Forensic Fashion
(c) 2006-present R. Macaraeg


>Costume Studies
>>730 Late Classic Maya sahal
>>>>primary sources
Subjectsahal noble war chief
Culture: Maya
Setting: Late Classical Period, Mesoamerica ca.600-900

* Museo de América > La Religión
"FIGURA SEDENTE DE UN GRAN SEÑOR: lleva el rostro decorado con escarificaciones, de grandes orejeras, collar y un tocado de plumas.  Cerámica.  Cultura Maya.  Período Clásico Tardío (600-900 d.C.).  México."

* Museo de América > La Religión
"FIGURA QUE REPRESENTA A UN GRAN SEÑOR ATAVIADO DE GUERRERO.  En la mano derecha portarIa un arma y en la izquierda el escudo.  Cerámica.  Cultura Maya.  Período Clásico Tardío.  (600-900 d.C.).  Jaina, México."

* Museo de América > La Religión
Cultura Maya.  
Período Clásico Tardío (600-900 d.C.).  
Palenque, México."

* Kimbell Art Museum
"Guatemala, Maya culture, Late Classic period, A.D. 600-900
Standing Ruler
c. A.D. 600-800
Ceramic with traces of paint ...
The surviving works of Maya civilization range from the smallest objects to grand edifices.  Among the small-scale artworks of the Maya are many exquisite ceramic figurines only a few inches high.  Despite their diminutive scale, these are also among the most fully realized of Maya sculptures in the round.  This figurine vividly evokes a Maya lord costumed to impersonate a dynastic ancestor.  The rectangular device over the mouth, along with the shield in one hand and the now-missing spear in the other, closely resemble the accoutrements of the nine ancestral figures in the sarcophagus chamber of Palenque's Temmple of the Inscriptions.  The figure's wide belt once supported a backrack of feathers, and his knee-length apron is marked with a symbol of the World Tree, the central axis of the Maya world.  Elements of the complex costume below the headdress recur in other portrayals of Maya rulers; they define and reiterate his rank, and his position in the cosmos.
    "The role of these figurines in Maya belief and ritual is not clear, but their common appearance in Maya burials suggests a ritual function of some importance. Here the royal associations of the subject may indicate a rite performed by the king and commemorated through the making of this figurine."

* Kimbell Art Museum
"Mexico, Usumacinta River Valley, Maya culture, Late Classic period, A.D. 600-900  
Presentation of Captives to a Maya Ruler  c. A.D. 785  Limestone with traces of paint ...
This carved relief probably served as a wall panel inside a Maya building or as a lintel over an entrance.  It depicts the presentation of captives in a palace throne room,indicated by swag curtains at the top of the panel.  The five figures are the Yaxchilan king, seated at top left, his sahal (a military chief) on the right, and three bound captives in the lower left.  The glyphic text, which gives a date of 23 August 783, records the capture of a lord and a sacrificial bloodletting three days later under the auspices of the king.  The three prisoners may be scribes; the one in front holds a 'stick-bundle' associated with Maya scribes, and all three wear headdresses with hun (book) knots.  All figures but the leftmost captive are identified by name.  The inscription on the throne front, of special interest, is carved with the king's name and titles; the glyphs are inscribed in reverse order, from right to left.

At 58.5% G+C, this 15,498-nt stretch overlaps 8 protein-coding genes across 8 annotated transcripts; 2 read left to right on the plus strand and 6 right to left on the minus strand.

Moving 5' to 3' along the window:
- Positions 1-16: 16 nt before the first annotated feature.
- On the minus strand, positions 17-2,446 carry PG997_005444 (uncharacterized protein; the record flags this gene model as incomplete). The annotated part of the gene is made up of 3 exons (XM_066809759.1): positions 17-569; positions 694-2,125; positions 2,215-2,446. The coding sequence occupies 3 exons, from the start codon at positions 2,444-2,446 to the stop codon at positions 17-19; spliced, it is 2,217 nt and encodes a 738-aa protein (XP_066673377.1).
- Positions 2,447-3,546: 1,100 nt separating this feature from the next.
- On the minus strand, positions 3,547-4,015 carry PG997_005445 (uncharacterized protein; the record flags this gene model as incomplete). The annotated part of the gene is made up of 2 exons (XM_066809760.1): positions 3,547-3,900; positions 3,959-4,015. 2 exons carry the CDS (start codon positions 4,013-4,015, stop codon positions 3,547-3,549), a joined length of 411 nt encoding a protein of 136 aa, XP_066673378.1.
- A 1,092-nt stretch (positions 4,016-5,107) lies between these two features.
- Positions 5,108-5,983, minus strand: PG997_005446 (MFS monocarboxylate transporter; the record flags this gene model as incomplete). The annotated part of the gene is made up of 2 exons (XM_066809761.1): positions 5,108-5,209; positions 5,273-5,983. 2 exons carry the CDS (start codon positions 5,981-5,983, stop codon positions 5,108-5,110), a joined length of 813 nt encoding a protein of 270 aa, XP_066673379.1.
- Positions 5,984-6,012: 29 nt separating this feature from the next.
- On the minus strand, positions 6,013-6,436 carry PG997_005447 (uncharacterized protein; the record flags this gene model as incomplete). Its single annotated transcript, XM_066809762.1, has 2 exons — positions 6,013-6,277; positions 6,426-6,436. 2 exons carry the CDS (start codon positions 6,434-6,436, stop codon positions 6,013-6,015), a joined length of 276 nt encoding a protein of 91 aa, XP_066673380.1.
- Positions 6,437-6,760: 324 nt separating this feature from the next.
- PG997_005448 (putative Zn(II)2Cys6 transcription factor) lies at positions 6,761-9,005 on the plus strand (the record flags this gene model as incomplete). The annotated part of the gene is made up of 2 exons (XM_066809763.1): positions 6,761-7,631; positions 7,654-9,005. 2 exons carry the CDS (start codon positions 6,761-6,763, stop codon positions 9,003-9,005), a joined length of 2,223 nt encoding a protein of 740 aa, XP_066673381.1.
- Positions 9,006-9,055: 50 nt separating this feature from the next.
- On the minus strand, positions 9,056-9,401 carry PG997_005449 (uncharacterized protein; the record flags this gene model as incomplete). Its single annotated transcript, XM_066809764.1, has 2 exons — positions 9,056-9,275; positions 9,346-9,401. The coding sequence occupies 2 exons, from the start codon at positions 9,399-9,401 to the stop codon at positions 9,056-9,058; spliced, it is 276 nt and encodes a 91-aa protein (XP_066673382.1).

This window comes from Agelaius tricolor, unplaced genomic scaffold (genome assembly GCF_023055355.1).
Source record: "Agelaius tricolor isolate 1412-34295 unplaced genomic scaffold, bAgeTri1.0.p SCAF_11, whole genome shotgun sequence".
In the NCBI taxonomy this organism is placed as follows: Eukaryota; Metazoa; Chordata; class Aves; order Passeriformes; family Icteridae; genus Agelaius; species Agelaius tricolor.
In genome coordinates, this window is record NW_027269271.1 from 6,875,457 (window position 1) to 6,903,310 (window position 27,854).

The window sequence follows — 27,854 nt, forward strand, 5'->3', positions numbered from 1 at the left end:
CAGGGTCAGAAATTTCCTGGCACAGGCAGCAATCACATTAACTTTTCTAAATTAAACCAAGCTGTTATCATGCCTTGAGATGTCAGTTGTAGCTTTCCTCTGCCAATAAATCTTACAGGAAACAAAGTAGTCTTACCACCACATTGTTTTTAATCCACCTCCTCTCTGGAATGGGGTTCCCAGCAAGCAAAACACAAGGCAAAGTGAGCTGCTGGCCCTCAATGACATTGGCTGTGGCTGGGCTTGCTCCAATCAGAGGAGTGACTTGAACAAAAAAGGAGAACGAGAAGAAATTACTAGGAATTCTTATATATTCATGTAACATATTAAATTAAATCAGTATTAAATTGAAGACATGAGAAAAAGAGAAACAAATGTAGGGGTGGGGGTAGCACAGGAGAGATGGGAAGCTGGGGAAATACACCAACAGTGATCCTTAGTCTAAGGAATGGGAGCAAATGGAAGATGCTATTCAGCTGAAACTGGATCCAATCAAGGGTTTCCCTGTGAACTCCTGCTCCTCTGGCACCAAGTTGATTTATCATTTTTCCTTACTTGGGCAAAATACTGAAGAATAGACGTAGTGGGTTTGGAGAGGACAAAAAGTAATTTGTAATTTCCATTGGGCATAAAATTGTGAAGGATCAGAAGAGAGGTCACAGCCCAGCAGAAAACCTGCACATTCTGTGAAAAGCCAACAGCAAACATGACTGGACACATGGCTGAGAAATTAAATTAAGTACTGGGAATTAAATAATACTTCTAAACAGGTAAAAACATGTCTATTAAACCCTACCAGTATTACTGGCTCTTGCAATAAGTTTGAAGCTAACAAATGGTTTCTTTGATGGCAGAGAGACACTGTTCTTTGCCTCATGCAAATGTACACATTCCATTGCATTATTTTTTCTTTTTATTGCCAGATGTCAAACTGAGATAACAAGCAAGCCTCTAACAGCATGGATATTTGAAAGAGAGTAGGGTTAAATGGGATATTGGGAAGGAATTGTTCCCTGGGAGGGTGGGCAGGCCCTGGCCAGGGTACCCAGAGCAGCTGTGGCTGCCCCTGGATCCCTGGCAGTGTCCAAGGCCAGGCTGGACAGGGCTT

"The name of the artist responsible for sculpting the relief appears on the vertical panel of four glyphs under the sahal's outstretched arm.  Signed works of Maya art are rare, and the signature on this relief suggests that it was considered of great vaue in its time."

​Metropolitan Museum of Art *
"Maya Figure  Free-standing stone figures are unusual in the Maya area,
 where sculptural expression customarily took the form of either low-relief carving or architectural ornament.
  Only after the tenth century, when the influence of peoples from central Mexico increased,
 would a sculpture such as this have been made in the Maya region.
  The towering figure wears an animal helmet, facial armor, a loincloth with double tie in front, and high, laced leggings.
  The chest is adorned with a large, emblematic knot.  The right hand holds a long object, perhaps a club,
 a throwing stick (atlatl), or an ax.  The sculpture is reported to have been found in Campeche, near the Candelaria River.
    "Monumental Figure  Mexico; Maya  9th-10th century  Limestone"

* Museum of Fine Arts > Art of the Americas > Mesoamerica
"Figure of a warrior  Mexico (Campeche), Jaina Island, AD 600-750  Earthenware with blue pigment
From his jadeite earflares and necklace to his elaborate headdress, this warrior's costume conveys his elite status.  
His facial hair and body paint or tattoos also connote power and prestige.  
The distinctive pigment known as Maya Blue adorns his headdress and shield.  
This blue paint is amazingly stable and durable; after more than a thousand years, it remains undimmed." ...